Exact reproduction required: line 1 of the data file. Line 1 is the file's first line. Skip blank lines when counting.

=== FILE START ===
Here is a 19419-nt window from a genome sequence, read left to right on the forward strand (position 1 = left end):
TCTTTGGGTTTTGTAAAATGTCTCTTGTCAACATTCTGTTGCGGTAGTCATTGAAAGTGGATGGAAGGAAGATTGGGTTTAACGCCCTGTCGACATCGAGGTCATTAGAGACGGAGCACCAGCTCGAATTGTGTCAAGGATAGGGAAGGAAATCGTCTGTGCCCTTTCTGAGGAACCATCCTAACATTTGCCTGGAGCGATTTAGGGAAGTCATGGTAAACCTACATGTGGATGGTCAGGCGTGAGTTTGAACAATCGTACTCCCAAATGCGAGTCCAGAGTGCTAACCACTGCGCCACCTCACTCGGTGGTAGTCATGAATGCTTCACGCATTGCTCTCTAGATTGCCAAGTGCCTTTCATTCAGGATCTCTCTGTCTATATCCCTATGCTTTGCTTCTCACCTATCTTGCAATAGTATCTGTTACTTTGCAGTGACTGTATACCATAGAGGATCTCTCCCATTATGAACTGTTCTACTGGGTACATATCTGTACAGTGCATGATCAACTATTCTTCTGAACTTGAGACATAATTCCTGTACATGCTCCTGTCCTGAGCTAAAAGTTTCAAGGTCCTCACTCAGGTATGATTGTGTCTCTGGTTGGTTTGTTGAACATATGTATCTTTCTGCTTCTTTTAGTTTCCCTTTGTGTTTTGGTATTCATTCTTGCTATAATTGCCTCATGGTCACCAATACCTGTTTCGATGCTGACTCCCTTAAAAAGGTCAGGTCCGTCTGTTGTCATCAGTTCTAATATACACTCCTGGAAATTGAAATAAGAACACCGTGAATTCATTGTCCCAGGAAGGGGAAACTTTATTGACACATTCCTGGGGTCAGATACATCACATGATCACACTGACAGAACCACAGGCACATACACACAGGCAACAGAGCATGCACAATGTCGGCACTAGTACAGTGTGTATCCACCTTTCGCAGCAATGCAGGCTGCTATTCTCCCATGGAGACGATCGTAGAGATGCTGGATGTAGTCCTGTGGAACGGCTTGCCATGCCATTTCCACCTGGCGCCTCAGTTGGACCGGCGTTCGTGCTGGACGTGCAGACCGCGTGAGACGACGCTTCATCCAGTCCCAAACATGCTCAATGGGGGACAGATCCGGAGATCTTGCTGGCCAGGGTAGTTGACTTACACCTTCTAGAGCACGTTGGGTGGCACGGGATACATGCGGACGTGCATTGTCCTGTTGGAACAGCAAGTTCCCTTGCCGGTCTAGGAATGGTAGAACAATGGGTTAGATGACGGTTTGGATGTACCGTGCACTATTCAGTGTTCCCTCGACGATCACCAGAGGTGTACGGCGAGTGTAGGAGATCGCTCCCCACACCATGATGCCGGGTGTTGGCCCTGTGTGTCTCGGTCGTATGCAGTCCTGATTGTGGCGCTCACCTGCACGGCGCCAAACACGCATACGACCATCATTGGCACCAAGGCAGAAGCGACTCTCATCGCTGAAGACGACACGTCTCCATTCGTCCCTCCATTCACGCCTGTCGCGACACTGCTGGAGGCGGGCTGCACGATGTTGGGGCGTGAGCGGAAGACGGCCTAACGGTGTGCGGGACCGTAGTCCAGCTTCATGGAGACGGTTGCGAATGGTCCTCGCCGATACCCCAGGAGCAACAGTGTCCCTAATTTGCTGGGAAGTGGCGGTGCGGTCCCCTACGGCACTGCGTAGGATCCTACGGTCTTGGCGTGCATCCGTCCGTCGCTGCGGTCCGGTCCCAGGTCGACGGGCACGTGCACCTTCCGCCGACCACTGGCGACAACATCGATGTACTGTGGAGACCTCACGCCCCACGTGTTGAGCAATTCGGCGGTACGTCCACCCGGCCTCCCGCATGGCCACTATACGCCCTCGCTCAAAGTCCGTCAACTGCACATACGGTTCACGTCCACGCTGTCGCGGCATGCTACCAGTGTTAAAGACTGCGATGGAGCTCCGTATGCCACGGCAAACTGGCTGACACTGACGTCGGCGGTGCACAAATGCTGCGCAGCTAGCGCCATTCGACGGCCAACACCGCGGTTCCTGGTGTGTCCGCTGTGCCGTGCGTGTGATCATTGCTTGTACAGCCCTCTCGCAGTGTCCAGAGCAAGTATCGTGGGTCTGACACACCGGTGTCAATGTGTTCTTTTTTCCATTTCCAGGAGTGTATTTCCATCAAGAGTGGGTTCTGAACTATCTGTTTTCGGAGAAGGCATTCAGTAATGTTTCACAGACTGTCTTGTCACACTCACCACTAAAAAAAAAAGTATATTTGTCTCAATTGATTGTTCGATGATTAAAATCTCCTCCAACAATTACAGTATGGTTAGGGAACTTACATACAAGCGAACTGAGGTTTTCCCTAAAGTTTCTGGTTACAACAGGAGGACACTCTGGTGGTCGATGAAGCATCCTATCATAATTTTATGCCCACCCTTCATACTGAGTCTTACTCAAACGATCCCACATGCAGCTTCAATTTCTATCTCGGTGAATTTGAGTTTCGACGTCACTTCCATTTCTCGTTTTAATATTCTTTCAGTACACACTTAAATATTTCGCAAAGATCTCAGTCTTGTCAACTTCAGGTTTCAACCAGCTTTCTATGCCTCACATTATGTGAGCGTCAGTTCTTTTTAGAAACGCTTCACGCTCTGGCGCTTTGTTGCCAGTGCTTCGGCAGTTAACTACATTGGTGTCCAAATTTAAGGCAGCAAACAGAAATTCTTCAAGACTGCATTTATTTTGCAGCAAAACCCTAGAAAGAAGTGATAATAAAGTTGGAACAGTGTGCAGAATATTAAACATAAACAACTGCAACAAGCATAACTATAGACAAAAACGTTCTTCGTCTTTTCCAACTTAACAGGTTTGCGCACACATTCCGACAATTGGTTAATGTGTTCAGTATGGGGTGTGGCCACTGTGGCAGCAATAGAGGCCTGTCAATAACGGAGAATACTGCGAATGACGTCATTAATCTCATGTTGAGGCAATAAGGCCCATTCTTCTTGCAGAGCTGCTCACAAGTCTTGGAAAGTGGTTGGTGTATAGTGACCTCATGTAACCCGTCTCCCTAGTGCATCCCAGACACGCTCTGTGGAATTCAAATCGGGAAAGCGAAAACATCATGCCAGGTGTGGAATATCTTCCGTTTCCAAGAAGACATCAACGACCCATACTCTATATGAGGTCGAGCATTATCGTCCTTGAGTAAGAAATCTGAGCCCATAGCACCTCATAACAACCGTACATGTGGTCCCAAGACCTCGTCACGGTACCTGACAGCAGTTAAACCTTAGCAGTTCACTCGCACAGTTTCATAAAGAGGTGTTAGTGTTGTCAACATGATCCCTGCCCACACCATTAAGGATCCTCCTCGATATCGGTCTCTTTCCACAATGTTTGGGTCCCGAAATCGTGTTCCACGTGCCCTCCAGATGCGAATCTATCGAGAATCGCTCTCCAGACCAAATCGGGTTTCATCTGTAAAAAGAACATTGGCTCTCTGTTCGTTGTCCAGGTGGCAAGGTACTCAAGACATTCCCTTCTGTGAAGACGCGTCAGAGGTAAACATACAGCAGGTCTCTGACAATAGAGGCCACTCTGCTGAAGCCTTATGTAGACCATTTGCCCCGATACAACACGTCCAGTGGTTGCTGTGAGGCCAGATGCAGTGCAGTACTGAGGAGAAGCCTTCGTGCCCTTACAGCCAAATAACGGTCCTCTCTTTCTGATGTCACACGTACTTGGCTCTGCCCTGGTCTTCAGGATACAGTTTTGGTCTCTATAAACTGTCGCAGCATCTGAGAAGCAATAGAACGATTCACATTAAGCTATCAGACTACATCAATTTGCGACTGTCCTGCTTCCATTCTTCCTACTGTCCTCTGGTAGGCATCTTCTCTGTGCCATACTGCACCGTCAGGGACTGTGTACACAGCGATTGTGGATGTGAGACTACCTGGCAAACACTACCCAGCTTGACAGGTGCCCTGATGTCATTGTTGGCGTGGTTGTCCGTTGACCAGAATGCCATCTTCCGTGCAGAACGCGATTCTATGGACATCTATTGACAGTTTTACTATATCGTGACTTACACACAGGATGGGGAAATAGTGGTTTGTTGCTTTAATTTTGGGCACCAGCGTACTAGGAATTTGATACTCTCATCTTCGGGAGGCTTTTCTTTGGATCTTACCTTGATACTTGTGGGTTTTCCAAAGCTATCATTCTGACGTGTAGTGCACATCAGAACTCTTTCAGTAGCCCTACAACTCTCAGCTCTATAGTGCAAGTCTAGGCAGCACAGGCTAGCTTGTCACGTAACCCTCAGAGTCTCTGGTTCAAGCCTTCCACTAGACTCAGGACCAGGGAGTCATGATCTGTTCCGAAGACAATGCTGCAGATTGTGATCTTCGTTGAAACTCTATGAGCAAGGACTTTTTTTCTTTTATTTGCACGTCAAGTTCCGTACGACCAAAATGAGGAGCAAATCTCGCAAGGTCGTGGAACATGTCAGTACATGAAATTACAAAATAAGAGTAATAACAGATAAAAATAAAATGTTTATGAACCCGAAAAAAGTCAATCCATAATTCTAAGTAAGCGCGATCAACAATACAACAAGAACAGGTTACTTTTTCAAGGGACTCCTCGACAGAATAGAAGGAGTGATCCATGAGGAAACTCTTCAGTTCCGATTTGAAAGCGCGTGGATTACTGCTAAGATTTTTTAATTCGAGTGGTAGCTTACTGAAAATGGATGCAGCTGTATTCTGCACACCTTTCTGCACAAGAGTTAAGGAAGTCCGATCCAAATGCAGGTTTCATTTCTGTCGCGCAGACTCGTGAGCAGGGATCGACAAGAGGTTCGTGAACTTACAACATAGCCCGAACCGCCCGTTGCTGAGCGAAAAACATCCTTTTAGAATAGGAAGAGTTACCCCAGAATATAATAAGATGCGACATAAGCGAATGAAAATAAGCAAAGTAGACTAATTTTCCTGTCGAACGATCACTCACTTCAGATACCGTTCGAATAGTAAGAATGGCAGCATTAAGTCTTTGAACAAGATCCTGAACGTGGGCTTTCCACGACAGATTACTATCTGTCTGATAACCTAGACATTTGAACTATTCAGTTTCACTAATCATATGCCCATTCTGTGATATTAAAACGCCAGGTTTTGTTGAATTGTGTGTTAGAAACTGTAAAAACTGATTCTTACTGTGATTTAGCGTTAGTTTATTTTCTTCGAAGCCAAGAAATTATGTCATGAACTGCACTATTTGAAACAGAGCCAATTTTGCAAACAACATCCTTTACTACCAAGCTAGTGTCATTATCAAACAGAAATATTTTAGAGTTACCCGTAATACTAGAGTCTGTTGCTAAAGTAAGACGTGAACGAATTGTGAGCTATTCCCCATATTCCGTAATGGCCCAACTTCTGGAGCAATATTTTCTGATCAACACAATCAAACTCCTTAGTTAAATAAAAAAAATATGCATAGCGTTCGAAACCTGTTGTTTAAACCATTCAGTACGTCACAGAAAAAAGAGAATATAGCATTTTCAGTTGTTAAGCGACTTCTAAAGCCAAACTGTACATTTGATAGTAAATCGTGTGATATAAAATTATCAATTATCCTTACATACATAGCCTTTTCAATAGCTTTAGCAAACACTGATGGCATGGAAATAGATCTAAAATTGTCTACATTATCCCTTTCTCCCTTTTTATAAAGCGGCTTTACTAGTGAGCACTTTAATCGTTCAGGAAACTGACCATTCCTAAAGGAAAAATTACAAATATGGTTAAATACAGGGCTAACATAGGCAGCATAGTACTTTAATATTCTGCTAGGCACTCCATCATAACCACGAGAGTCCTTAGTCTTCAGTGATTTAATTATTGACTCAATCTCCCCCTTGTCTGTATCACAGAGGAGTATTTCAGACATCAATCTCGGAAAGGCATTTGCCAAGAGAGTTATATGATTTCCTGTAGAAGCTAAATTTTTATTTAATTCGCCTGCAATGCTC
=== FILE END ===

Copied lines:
Here is a 19419-nt window from a genome sequence, read left to right on the forward strand (position 1 = left end):